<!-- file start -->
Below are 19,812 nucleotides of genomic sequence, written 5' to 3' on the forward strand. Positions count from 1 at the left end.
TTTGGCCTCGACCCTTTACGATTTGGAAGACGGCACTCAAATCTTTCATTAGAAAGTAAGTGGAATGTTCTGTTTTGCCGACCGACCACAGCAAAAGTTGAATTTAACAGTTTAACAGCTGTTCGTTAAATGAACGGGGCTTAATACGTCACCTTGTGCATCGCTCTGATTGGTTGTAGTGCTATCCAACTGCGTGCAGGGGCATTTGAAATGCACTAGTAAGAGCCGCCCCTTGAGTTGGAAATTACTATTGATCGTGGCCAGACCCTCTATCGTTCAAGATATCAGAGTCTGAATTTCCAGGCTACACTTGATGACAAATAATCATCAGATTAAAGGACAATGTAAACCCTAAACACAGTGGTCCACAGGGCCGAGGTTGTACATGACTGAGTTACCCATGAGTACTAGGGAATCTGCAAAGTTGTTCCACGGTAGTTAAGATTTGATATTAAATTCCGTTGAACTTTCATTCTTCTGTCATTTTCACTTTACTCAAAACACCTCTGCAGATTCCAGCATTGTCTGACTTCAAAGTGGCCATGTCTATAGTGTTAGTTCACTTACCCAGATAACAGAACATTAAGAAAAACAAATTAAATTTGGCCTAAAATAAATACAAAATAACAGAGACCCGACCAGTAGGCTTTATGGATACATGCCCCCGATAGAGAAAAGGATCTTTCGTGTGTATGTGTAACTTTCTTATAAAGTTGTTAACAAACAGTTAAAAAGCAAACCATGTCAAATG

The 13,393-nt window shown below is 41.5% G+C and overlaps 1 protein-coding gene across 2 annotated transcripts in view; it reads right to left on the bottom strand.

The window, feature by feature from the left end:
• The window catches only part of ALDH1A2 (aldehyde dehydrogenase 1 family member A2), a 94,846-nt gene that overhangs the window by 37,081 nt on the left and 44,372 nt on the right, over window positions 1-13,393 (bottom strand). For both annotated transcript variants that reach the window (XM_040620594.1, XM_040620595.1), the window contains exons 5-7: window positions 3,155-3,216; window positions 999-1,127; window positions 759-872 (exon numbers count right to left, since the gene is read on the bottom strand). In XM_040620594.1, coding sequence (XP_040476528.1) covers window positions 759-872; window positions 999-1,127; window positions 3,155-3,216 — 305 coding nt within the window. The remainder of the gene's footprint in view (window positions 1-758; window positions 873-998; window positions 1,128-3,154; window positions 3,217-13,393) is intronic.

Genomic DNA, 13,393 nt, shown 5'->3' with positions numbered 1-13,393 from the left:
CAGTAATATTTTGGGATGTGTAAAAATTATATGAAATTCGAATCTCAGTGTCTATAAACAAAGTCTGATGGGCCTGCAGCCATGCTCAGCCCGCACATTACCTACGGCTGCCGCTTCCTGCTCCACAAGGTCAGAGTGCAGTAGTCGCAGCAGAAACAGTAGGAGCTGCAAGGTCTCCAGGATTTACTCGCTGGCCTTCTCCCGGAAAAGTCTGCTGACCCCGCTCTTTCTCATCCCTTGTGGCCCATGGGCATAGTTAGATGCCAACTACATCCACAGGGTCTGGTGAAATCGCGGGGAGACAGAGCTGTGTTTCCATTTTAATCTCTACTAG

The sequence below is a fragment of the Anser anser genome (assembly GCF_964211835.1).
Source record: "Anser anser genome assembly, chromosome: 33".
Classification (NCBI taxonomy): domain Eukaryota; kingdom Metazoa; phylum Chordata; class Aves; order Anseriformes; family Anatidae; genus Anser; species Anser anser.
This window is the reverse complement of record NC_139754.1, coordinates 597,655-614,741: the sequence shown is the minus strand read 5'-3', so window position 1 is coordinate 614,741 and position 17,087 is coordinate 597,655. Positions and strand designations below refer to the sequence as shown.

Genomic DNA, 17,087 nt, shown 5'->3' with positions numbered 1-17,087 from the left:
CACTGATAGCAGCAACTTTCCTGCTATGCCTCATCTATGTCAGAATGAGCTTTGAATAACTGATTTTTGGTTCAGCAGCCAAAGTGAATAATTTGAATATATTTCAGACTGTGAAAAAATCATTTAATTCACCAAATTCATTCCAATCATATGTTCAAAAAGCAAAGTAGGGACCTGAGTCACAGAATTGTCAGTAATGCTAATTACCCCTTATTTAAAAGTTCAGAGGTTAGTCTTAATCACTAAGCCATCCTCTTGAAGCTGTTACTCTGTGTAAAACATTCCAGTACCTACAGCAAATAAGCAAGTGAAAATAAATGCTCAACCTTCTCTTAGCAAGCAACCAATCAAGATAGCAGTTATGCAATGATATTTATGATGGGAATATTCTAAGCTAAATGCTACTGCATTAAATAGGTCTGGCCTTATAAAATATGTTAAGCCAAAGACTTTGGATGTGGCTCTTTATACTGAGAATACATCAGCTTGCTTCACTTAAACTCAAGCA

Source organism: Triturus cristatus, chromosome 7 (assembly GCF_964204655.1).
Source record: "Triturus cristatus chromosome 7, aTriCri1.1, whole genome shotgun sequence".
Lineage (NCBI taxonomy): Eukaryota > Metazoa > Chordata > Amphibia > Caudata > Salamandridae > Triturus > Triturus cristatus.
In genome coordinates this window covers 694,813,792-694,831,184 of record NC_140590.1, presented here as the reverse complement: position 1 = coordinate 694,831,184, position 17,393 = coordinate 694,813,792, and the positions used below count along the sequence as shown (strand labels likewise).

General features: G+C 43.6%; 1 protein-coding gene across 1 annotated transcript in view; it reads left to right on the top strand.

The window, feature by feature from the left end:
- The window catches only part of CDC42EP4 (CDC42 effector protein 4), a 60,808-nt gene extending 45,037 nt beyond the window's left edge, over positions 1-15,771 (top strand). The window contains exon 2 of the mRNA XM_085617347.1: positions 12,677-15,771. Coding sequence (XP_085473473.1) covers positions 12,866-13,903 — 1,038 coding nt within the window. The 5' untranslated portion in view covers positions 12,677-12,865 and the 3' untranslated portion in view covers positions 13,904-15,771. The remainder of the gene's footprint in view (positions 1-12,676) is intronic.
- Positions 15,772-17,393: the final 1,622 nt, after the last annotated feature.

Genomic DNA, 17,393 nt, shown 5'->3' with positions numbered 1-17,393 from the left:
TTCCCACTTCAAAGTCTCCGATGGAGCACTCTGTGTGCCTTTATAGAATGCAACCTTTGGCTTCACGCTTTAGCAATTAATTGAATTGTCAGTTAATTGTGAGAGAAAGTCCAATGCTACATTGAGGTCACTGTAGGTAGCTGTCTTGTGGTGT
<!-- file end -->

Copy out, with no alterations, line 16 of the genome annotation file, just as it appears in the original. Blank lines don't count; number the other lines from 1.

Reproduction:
Lineage (NCBI taxonomy): Eukaryota > Metazoa > Chordata > Amphibia > Caudata > Salamandridae > Triturus > Triturus cristatus.